45 minutes in in-game time is nothing. What this means — as I discovered quickly on my first run-through — is that if you go to anyone to tell them first, if you go to your commander to ask for instructions, the monorail is already gone. You have to go straight from the comms tower on your Slow Human Legs to the monorail, and fuck you if you don’t remember the quickest route, which you probably don’t, particularly if you haven’t used the monorail before, and you’re following the map marker stressfully hoping you’re not moving towards it on the wrong floor, and you’re scrambling onto the train and desperately trying to find the bomb knowing, knowing, that the clock is ticking —

I think I’ve made my point: the particular scope and immersive quality of games makes them particularly astute at settling you in, at teaching you its rules and expectations so well that it makes you forget, and then abruptly makes you remember. They can conduct a particular ‘acclimatise, then change’ mechanism that can immerse you, scare you, bring you into the game and into your character in ways that can’t be accomplished as well by any other medium.

ii. Work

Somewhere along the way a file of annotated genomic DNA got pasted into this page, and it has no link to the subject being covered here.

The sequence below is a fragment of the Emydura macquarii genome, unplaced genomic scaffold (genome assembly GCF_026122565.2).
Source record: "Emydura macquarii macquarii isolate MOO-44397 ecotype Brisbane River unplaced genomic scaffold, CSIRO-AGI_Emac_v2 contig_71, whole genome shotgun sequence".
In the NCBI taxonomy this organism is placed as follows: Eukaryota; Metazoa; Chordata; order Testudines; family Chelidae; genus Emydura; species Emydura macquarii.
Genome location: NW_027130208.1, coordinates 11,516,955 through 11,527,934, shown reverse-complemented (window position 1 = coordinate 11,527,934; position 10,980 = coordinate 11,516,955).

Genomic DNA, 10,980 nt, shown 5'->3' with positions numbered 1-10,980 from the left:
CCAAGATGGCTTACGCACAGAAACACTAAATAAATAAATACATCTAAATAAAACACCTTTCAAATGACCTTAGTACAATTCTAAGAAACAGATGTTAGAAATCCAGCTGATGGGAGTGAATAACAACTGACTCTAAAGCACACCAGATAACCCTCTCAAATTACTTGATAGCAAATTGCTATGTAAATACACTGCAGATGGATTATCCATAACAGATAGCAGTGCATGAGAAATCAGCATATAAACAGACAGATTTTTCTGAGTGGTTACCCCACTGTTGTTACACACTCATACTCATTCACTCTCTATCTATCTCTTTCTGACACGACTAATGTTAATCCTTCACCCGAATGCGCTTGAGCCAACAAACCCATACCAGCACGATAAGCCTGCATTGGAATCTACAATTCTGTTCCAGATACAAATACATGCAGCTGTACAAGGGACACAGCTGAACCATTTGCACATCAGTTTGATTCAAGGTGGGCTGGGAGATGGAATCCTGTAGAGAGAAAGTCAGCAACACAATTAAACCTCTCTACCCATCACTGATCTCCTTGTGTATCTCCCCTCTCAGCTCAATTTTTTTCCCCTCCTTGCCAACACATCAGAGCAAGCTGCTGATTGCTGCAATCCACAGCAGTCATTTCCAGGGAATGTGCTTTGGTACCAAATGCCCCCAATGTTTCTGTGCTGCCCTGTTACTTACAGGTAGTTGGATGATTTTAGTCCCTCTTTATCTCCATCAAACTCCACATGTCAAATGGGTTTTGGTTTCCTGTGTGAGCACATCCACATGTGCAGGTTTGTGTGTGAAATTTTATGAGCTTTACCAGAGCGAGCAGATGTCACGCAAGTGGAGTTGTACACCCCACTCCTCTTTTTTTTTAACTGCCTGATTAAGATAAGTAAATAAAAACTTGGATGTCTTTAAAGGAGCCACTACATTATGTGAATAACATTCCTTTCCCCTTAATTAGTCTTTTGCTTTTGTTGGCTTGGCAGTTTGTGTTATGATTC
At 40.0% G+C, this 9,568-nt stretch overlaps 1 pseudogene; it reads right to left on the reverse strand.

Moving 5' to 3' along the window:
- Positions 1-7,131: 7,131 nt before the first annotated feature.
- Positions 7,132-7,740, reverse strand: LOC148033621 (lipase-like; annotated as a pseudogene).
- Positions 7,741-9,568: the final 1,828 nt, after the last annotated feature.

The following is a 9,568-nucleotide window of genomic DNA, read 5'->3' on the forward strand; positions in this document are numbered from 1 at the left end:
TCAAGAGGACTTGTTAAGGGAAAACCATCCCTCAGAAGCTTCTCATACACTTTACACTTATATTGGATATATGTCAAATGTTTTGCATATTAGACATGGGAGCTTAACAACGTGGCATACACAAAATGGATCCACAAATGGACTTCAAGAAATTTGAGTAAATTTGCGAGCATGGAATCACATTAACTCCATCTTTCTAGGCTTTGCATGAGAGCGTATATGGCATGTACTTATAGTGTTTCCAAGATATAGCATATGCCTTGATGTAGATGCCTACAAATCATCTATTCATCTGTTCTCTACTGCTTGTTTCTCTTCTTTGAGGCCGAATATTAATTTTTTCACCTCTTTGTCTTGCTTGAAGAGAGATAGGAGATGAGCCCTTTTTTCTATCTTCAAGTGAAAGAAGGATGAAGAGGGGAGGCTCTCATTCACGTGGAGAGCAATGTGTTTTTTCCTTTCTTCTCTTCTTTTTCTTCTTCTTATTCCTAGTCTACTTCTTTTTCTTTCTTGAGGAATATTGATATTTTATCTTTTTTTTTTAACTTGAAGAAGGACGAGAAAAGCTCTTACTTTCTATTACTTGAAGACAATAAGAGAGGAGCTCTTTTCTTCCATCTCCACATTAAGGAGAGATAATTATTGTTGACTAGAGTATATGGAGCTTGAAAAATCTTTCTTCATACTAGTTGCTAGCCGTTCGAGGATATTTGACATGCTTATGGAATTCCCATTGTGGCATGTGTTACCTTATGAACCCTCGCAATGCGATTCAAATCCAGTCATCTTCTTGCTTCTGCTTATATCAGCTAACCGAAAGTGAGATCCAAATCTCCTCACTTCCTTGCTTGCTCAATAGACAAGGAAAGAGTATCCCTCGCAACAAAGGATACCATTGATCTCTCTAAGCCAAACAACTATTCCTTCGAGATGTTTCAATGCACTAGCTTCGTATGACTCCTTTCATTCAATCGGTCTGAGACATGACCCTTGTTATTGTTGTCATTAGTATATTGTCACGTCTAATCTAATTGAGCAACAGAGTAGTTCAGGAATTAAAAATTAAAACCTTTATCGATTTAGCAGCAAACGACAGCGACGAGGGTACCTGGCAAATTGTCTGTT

The main medium I usually talk about is books, and there’s a characteristic of books that I usually don’t see explicitly recognised: books, and not just Derrida, all books, are work. Reading is work. Propelling yourself through prose is work. Some genres are more likely to reuse accepted forms and tropes which make the movement easier and more seamless, but it’s rare to catch one of those currents of kinetic energy that make reading feel genuinely effortless, and it’s even rarer for those currents to be sustained for an entire book rather than a chapter. Sometimes, on my first read of a difficult and dense book — Woolf’s Between the Acts, for instance — I’ll mainly be focusing on just pushing through, getting a feel for the territory, and then on my second or third read I can start to understand the contours of the book properly.